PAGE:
Iran says it is committed to protecting foreign missions in its capital, but Saudi Arabia says it’s cutting diplomatic ties
Analysts say it’s an ominous sign in a volatile region
A key question: Could a war of words become a direct military conflict?
Iran is committed to protecting diplomatic missions, a Foreign Ministry spokesperson told the press Monday, and reiterated that there were no Saudi diplomats harmed — or even present — during an attack on the Saudi Embassy in Tehran. He added, however, that Kingdom is looking for “excuses” to further harm the two countries’ formal relations.
“When it comes to protecting and also safeguarding and observing international commitments regarding protection of diplomatic missions Iran naturally has taken proper action and will continue to do so,” Jaberi Ansari, Iranian Foreign Ministry spokesman, said.
He added that Iran had acted to hold perpetrators of the attack on the Saudi mission accountable, but accused Riyadh of using the incident to ratchet sectarian tensions between the two.
“The Saudi government is looking to seek for some excuses to pursue its own unwise policies to further tension in the region,” he said.
The two countries have long been at odds, but the comments come after Saudi Arabia kicked out Iran’s diplomats, saying the attack was the last straw.
It’s not uncommon for countries to boot officials when they’re at odds, but analysts say Saudi Arabia’s decision to sever diplomatic ties with Iran on the heels of its execution of Nimr al-Nimr, the Shiite cleric, could be an ominous sign that something much more serious is in the offing.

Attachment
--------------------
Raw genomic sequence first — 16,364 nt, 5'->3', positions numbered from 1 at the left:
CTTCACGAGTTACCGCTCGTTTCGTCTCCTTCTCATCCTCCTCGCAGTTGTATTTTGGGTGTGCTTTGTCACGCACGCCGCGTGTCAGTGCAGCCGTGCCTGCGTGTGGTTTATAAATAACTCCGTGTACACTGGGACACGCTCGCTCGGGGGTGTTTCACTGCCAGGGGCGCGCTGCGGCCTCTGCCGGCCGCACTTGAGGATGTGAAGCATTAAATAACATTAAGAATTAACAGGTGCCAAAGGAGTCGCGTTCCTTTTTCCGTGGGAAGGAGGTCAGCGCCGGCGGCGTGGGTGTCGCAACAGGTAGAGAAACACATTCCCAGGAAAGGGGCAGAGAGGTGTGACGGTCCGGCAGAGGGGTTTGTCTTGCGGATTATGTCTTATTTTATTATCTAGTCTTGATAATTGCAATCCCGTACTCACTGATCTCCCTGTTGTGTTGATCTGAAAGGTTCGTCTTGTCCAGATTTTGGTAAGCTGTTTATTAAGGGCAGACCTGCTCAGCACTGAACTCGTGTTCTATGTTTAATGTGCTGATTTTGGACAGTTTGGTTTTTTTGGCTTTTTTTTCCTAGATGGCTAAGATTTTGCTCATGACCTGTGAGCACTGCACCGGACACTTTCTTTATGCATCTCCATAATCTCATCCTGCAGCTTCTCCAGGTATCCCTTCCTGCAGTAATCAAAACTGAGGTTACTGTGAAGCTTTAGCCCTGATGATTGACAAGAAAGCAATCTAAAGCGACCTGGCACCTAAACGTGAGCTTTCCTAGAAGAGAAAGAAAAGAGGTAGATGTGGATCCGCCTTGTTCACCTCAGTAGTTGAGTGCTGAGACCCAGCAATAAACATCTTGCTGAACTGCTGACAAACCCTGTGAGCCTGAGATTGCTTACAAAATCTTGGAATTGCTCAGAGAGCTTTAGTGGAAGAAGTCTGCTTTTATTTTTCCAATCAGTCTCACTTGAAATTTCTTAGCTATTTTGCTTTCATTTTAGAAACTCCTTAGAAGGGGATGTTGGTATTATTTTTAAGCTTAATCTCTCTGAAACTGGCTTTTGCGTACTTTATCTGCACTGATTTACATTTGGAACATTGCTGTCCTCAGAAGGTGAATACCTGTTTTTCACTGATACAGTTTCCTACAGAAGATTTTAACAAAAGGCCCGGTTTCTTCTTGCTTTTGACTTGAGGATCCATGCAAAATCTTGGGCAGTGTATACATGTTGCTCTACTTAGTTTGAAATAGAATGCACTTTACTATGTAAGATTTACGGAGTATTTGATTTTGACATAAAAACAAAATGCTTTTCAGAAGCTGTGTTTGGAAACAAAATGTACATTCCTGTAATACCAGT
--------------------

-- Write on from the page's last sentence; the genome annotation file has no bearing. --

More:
“The diplomatic rupture between Saudi Arabia and Iran could easily spiral out of control,” said Fawaz Gerges, chair of contemporary Middle Eastern studies at the London School of Economics.
Read more: Oil rebounds after Saudi Arabia cuts ties with Iran
Here are some key questions looming in light of the latest developments:
Could the diplomatic war of words boil over?
It had — even before Saudi Arabia announced its decision to cut ties with Iran, Gerges said.
“Their conflict is playing out on Arab streets big time,” he said.
Already the two nations were on opposite sides of conflicts in Syria, Iraq, Yemen, Bahrain and Lebanon. Now, he said, the question is how much worse things might get.
“The situation is extremely volatile between the two most powerful states in the Gulf, Sunni-dominated …Read More
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